You know that hoarding is an illness and people who are diagnosed as hoarders need help. But how many people recognize the tendency in themselves? You don’t have to have literally maxed out the space in your home or mind to benefit from a good spring cleaning.

You might hold on to magazines because there was a great article that you meant to read. Five years later, it’s still there, unread. You have trinkets filling your shelves that you bought years before that no longer fit your taste or decorating style, but you still hang on.

In the same way, you hold onto old beliefs and fears. You cling to your old patterns even though they no longer suit you or make you happy.

Tap into your Internal Guidance System (IGS) to know what you do want. Use it to help you clear out the old physical and mental stuff to make way for the new stuff.

Getting rid of just one box of old stuff that you don’t need anymore can be freeing, so imagine the liberation of cleaning out the attic or basement.

Allow your mind the time to relax and be renewed as well. Filter the information that you put into your mind. Learn to be okay with quiet. Try meditating. On your next job, try listening to the sounds of nature rather than the tunes on iPod.

You’ve probably heard the saying attributed to Aristotle, “Nature hates a vacuum.” This truth explains part of how the Law of Attraction works. Instead of dreading spring cleaning this year, think of it as setting up a vacuum that the Universe will then fill with whatever you attract into it.

For more, please visit

Our Feelings Not Actions Determine End Result

goal chart with armMany people who don’t believe in the Law of Attraction point out that we must take action in order to accomplish our goals. They seem to be under the misimpression that as believers in the Law of Attraction we are actually coaching people to only meditate or repeat affirmations and expect their heart’s desires to happily land on their doorstep. With a bow on top, to boot!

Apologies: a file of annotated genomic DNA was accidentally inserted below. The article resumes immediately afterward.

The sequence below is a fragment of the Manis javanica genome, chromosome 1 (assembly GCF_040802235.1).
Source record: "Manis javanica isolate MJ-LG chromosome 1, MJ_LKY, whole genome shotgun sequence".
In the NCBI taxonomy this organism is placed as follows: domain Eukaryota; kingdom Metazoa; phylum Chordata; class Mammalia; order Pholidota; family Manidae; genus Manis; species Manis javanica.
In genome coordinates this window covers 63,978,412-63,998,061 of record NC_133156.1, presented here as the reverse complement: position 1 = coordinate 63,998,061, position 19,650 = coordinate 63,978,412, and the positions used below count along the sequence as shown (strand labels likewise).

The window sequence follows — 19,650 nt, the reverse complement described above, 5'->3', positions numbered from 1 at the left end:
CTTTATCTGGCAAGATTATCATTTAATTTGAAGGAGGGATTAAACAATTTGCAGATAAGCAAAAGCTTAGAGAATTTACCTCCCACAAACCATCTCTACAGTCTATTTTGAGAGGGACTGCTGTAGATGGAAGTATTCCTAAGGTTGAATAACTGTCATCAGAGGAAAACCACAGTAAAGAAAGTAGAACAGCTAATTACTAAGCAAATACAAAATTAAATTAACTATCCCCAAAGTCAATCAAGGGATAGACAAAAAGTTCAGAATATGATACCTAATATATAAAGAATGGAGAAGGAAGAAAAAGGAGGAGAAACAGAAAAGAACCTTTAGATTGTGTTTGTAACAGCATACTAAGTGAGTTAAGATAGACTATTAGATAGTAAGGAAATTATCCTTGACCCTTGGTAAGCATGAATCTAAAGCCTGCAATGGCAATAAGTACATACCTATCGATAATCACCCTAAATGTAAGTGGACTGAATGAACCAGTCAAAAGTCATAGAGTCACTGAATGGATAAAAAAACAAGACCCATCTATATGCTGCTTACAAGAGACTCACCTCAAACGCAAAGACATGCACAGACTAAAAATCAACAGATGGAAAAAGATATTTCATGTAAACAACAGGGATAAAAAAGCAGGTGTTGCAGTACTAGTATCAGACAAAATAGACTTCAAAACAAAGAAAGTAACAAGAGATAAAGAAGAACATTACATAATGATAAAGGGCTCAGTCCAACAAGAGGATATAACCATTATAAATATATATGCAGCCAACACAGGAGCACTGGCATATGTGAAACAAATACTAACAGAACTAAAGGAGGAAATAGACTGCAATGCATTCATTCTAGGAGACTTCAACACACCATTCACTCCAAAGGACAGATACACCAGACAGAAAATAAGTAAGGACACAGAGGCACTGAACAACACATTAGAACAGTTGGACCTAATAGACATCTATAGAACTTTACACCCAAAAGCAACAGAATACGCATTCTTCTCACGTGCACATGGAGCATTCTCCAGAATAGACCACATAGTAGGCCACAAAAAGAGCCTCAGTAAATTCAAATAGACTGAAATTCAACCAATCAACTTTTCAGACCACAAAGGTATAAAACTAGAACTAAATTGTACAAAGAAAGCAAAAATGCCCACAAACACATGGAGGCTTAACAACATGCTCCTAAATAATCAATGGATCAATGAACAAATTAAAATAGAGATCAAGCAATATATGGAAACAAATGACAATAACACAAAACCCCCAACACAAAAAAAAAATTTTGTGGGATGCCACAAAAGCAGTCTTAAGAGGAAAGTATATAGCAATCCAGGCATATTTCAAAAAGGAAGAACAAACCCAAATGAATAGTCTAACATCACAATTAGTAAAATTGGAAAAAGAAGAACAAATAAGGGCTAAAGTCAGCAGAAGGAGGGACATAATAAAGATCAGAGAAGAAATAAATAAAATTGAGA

Of course actions are needed at times in order to get results. But the action without the appropriate feeling will not yield the desired outcome.

“Life is a journey, not a destination.” 

~Ralph Waldo Emerson

Some people will interpret this famous quote to mean that it is the steps you take that are important.

Yet, the journey itself includes not only the path(s) we have chosen during our lifetime, it also includes all the feelings that went into our making those choices. It is actually how we feel about the process, not the specific steps that we take, which really determine our end result.

If you think that the destination is achieving one of your big goals, then you are missing the point.

We all have lots of goals during our lifetime. Our journey doesn’t end when we successfully reach them. Sometimes we don’t even seem to have time to celebrate our accomplishments because we have created newer, bigger goals that we are now striving for.

This is what life is about, moving along a path. We can create the path ourselves, or we can choose to follow a path that someone else has blazed before us. Either way, it is up to us to follow a path and live in the moment. That is what the “journey” is — living in the moment.

If we are so absorbed with achieving a specific goal, we may miss the fork in the road that will bring us extreme happiness. If we set hard and fast deadlines where we will have accomplished our task we may lose out the most important part of the creation—the fun of it!

One of my big goals was to write my book “The Art of Blissful Parenting.” For a while I allowed self-imposed deadlines to create stress in my life and take away the fun of creating. That is when I had to remind myself to check in with my IGS so I could again enjoy the process.